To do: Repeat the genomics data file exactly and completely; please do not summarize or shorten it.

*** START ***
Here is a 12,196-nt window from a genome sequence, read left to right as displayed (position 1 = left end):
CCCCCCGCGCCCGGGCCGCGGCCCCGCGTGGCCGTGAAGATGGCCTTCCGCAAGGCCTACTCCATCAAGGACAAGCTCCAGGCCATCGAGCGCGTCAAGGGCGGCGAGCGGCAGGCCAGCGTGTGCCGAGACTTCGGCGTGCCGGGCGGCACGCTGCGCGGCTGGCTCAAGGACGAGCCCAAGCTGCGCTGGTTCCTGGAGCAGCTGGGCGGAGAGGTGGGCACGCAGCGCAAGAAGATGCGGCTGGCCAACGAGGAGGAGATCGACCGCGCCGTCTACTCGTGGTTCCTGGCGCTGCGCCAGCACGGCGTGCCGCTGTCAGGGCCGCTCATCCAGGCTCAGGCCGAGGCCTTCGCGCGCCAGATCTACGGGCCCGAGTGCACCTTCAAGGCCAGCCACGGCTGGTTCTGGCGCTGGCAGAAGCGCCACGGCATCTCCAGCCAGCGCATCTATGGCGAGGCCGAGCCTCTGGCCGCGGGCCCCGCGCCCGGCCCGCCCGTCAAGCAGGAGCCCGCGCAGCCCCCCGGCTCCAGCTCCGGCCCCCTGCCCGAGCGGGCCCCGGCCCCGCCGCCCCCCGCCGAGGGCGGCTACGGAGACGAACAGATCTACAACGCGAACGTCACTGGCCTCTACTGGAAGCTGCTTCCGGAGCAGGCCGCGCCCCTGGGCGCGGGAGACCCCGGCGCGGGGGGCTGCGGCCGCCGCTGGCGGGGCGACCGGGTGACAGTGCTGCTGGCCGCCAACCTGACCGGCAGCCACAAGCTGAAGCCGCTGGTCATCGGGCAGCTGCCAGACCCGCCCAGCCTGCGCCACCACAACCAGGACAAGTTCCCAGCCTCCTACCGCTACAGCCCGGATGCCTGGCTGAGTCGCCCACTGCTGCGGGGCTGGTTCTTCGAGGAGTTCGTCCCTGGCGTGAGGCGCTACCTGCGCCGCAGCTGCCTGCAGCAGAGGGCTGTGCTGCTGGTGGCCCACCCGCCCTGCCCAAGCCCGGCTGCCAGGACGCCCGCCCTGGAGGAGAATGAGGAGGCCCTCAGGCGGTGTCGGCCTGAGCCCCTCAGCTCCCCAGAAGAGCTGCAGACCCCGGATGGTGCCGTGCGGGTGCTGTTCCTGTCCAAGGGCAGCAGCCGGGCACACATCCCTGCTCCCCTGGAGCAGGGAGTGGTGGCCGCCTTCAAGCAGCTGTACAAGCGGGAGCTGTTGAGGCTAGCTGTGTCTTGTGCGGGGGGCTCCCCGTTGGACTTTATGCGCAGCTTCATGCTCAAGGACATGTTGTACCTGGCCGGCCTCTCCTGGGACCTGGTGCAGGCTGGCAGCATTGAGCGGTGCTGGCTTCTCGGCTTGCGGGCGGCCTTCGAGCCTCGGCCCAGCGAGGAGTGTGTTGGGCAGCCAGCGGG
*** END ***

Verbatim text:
Here is a 12,196-nt window from a genome sequence, read left to right as displayed (position 1 = left end):
CCCCCCGCGCCCGGGCCGCGGCCCCGCGTGGCCGTGAAGATGGCCTTCCGCAAGGCCTACTCCATCAAGGACAAGCTCCAGGCCATCGAGCGCGTCAAGGGCGGCGAGCGGCAGGCCAGCGTGTGCCGAGACTTCGGCGTGCCGGGCGGCACGCTGCGCGGCTGGCTCAAGGACGAGCCCAAGCTGCGCTGGTTCCTGGAGCAGCTGGGCGGAGAGGTGGGCACGCAGCGCAAGAAGATGCGGCTGGCCAACGAGGAGGAGATCGACCGCGCCGTCTACTCGTGGTTCCTGGCGCTGCGCCAGCACGGCGTGCCGCTGTCAGGGCCGCTCATCCAGGCTCAGGCCGAGGCCTTCGCGCGCCAGATCTACGGGCCCGAGTGCACCTTCAAGGCCAGCCACGGCTGGTTCTGGCGCTGGCAGAAGCGCCACGGCATCTCCAGCCAGCGCATCTATGGCGAGGCCGAGCCTCTGGCCGCGGGCCCCGCGCCCGGCCCGCCCGTCAAGCAGGAGCCCGCGCAGCCCCCCGGCTCCAGCTCCGGCCCCCTGCCCGAGCGGGCCCCGGCCCCGCCGCCCCCCGCCGAGGGCGGCTACGGAGACGAACAGATCTACAACGCGAACGTCACTGGCCTCTACTGGAAGCTGCTTCCGGAGCAGGCCGCGCCCCTGGGCGCGGGAGACCCCGGCGCGGGGGGCTGCGGCCGCCGCTGGCGGGGCGACCGGGTGACAGTGCTGCTGGCCGCCAACCTGACCGGCAGCCACAAGCTGAAGCCGCTGGTCATCGGGCAGCTGCCAGACCCGCCCAGCCTGCGCCACCACAACCAGGACAAGTTCCCAGCCTCCTACCGCTACAGCCCGGATGCCTGGCTGAGTCGCCCACTGCTGCGGGGCTGGTTCTTCGAGGAGTTCGTCCCTGGCGTGAGGCGCTACCTGCGCCGCAGCTGCCTGCAGCAGAGGGCTGTGCTGCTGGTGGCCCACCCGCCCTGCCCAAGCCCGGCTGCCAGGACGCCCGCCCTGGAGGAGAATGAGGAGGCCCTCAGGCGGTGTCGGCCTGAGCCCCTCAGCTCCCCAGAAGAGCTGCAGACCCCGGATGGTGCCGTGCGGGTGCTGTTCCTGTCCAAGGGCAGCAGCCGGGCACACATCCCTGCTCCCCTGGAGCAGGGAGTGGTGGCCGCCTTCAAGCAGCTGTACAAGCGGGAGCTGTTGAGGCTAGCTGTGTCTTGTGCGGGGGGCTCCCCGTTGGACTTTATGCGCAGCTTCATGCTCAAGGACATGTTGTACCTGGCCGGCCTCTCCTGGGACCTGGTGCAGGCTGGCAGCATTGAGCGGTGCTGGCTTCTCGGCTTGCGGGCGGCCTTCGAGCCTCGGCCCAGCGAGGAGTGTGTTGGGCAGCCAGCGGG